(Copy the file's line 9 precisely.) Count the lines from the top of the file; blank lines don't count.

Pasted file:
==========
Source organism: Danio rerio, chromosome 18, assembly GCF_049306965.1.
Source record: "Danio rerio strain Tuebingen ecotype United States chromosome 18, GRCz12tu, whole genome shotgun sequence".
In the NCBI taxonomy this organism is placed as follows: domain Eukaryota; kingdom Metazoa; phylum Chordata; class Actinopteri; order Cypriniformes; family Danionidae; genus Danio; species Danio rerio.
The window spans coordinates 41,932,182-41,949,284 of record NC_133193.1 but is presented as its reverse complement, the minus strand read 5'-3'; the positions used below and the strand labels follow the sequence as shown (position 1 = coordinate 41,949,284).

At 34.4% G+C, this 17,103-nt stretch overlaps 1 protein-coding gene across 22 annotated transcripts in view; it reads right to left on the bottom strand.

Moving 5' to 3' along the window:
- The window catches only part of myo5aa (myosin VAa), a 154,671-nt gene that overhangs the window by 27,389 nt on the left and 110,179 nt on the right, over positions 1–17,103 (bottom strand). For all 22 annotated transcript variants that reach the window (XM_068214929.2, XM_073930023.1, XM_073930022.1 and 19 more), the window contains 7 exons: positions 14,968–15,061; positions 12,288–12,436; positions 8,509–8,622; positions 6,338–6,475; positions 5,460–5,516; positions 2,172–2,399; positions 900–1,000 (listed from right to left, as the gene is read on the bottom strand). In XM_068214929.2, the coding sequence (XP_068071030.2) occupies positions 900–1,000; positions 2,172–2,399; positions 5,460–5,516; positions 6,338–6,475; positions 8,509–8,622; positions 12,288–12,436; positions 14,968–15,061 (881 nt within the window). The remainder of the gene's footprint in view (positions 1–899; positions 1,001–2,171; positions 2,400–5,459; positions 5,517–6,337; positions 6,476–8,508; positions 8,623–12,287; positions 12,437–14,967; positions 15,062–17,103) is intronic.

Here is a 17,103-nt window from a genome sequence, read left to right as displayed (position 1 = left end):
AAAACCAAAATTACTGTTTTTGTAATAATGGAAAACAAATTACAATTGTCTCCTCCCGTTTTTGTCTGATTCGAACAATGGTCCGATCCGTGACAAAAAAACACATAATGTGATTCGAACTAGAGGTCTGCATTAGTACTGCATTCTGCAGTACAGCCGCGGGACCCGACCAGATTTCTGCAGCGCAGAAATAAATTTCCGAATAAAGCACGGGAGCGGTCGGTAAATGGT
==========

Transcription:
AAAACCAAAATTACTGTTTTTGTAATAATGGAAAACAAATTACAATTGTCTCCTCCCGTTTTTGTCTGATTCGAACAATGGTCCGATCCGTGACAAAAAAACACATAATGTGATTCGAACTAGAGGTCTGCATTAGTACTGCATTCTGCAGTACAGCCGCGGGACCCGACCAGATTTCTGCAGCGCAGAAATAAATTTCCGAATAAAGCACGGGAGCGGTCGGTAAATGGT